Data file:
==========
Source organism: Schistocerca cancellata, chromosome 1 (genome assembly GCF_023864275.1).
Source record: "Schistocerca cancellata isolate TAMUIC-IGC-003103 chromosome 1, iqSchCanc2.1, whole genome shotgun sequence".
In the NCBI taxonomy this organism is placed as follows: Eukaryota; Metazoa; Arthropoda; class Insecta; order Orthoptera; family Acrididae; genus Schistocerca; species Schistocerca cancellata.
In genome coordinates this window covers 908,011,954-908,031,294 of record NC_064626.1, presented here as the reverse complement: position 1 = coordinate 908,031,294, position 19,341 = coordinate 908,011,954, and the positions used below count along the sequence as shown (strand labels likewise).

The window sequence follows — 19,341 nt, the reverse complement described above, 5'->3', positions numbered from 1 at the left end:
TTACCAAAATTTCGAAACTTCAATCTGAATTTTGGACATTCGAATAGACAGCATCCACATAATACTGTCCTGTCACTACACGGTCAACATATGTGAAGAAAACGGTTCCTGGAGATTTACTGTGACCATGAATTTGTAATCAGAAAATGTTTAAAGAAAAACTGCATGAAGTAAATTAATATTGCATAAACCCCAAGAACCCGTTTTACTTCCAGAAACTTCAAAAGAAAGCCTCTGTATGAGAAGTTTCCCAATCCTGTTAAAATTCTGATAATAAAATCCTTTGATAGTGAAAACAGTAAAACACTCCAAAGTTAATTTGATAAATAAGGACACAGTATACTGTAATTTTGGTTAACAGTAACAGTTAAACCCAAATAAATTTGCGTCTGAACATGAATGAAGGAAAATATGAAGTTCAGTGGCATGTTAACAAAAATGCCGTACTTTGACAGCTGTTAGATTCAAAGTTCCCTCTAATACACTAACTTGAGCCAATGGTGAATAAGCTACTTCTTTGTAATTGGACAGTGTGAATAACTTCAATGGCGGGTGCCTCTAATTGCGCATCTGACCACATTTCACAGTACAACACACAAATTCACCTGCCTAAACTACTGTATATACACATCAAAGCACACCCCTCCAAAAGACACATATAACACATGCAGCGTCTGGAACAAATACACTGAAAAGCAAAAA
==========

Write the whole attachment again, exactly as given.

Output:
Source organism: Schistocerca cancellata, chromosome 1 (genome assembly GCF_023864275.1).
Source record: "Schistocerca cancellata isolate TAMUIC-IGC-003103 chromosome 1, iqSchCanc2.1, whole genome shotgun sequence".
In the NCBI taxonomy this organism is placed as follows: Eukaryota; Metazoa; Arthropoda; class Insecta; order Orthoptera; family Acrididae; genus Schistocerca; species Schistocerca cancellata.
In genome coordinates this window covers 908,011,954-908,031,294 of record NC_064626.1, presented here as the reverse complement: position 1 = coordinate 908,031,294, position 19,341 = coordinate 908,011,954, and the positions used below count along the sequence as shown (strand labels likewise).

The window sequence follows — 19,341 nt, the reverse complement described above, 5'->3', positions numbered from 1 at the left end:
TTACCAAAATTTCGAAACTTCAATCTGAATTTTGGACATTCGAATAGACAGCATCCACATAATACTGTCCTGTCACTACACGGTCAACATATGTGAAGAAAACGGTTCCTGGAGATTTACTGTGACCATGAATTTGTAATCAGAAAATGTTTAAAGAAAAACTGCATGAAGTAAATTAATATTGCATAAACCCCAAGAACCCGTTTTACTTCCAGAAACTTCAAAAGAAAGCCTCTGTATGAGAAGTTTCCCAATCCTGTTAAAATTCTGATAATAAAATCCTTTGATAGTGAAAACAGTAAAACACTCCAAAGTTAATTTGATAAATAAGGACACAGTATACTGTAATTTTGGTTAACAGTAACAGTTAAACCCAAATAAATTTGCGTCTGAACATGAATGAAGGAAAATATGAAGTTCAGTGGCATGTTAACAAAAATGCCGTACTTTGACAGCTGTTAGATTCAAAGTTCCCTCTAATACACTAACTTGAGCCAATGGTGAATAAGCTACTTCTTTGTAATTGGACAGTGTGAATAACTTCAATGGCGGGTGCCTCTAATTGCGCATCTGACCACATTTCACAGTACAACACACAAATTCACCTGCCTAAACTACTGTATATACACATCAAAGCACACCCCTCCAAAAGACACATATAACACATGCAGCGTCTGGAACAAATACACTGAAAAGCAAAAA